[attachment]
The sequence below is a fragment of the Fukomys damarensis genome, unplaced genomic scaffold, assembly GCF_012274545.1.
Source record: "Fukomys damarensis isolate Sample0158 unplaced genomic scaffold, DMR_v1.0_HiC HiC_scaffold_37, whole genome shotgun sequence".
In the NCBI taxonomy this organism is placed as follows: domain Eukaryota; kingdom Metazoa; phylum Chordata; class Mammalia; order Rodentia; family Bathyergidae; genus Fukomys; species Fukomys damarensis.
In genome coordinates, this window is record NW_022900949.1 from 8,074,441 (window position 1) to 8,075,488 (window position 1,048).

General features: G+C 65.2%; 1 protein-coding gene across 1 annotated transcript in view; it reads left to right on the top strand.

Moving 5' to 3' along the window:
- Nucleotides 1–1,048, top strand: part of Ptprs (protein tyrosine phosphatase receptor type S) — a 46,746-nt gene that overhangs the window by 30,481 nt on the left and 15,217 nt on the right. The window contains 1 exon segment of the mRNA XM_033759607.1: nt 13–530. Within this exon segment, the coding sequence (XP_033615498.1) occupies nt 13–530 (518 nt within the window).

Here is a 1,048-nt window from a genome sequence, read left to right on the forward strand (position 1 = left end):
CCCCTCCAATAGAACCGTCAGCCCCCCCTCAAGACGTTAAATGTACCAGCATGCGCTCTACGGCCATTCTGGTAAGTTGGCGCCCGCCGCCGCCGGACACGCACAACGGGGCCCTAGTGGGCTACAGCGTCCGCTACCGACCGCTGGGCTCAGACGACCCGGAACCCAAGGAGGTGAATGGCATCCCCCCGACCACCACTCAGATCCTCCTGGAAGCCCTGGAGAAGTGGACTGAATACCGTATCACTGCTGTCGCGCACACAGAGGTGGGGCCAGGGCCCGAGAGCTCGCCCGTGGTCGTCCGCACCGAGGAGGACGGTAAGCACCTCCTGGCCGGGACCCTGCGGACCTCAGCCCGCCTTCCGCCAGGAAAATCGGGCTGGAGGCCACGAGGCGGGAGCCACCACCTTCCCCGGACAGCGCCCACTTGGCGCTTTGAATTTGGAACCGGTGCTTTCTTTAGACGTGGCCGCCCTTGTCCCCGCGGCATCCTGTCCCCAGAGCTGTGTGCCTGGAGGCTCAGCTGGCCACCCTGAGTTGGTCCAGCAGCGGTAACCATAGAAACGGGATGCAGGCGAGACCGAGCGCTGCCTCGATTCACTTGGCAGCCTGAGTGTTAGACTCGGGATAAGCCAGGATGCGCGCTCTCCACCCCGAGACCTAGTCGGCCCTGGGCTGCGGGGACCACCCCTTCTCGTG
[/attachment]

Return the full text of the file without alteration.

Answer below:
The sequence below is a fragment of the Fukomys damarensis genome, unplaced genomic scaffold, assembly GCF_012274545.1.
Source record: "Fukomys damarensis isolate Sample0158 unplaced genomic scaffold, DMR_v1.0_HiC HiC_scaffold_37, whole genome shotgun sequence".
In the NCBI taxonomy this organism is placed as follows: domain Eukaryota; kingdom Metazoa; phylum Chordata; class Mammalia; order Rodentia; family Bathyergidae; genus Fukomys; species Fukomys damarensis.
In genome coordinates, this window is record NW_022900949.1 from 8,074,441 (window position 1) to 8,075,488 (window position 1,048).

General features: G+C 65.2%; 1 protein-coding gene across 1 annotated transcript in view; it reads left to right on the top strand.

Moving 5' to 3' along the window:
- Nucleotides 1–1,048, top strand: part of Ptprs (protein tyrosine phosphatase receptor type S) — a 46,746-nt gene that overhangs the window by 30,481 nt on the left and 15,217 nt on the right. The window contains 1 exon segment of the mRNA XM_033759607.1: nt 13–530. Within this exon segment, the coding sequence (XP_033615498.1) occupies nt 13–530 (518 nt within the window).

Here is a 1,048-nt window from a genome sequence, read left to right on the forward strand (position 1 = left end):
CCCCTCCAATAGAACCGTCAGCCCCCCCTCAAGACGTTAAATGTACCAGCATGCGCTCTACGGCCATTCTGGTAAGTTGGCGCCCGCCGCCGCCGGACACGCACAACGGGGCCCTAGTGGGCTACAGCGTCCGCTACCGACCGCTGGGCTCAGACGACCCGGAACCCAAGGAGGTGAATGGCATCCCCCCGACCACCACTCAGATCCTCCTGGAAGCCCTGGAGAAGTGGACTGAATACCGTATCACTGCTGTCGCGCACACAGAGGTGGGGCCAGGGCCCGAGAGCTCGCCCGTGGTCGTCCGCACCGAGGAGGACGGTAAGCACCTCCTGGCCGGGACCCTGCGGACCTCAGCCCGCCTTCCGCCAGGAAAATCGGGCTGGAGGCCACGAGGCGGGAGCCACCACCTTCCCCGGACAGCGCCCACTTGGCGCTTTGAATTTGGAACCGGTGCTTTCTTTAGACGTGGCCGCCCTTGTCCCCGCGGCATCCTGTCCCCAGAGCTGTGTGCCTGGAGGCTCAGCTGGCCACCCTGAGTTGGTCCAGCAGCGGTAACCATAGAAACGGGATGCAGGCGAGACCGAGCGCTGCCTCGATTCACTTGGCAGCCTGAGTGTTAGACTCGGGATAAGCCAGGATGCGCGCTCTCCACCCCGAGACCTAGTCGGCCCTGGGCTGCGGGGACCACCCCTTCTCGTG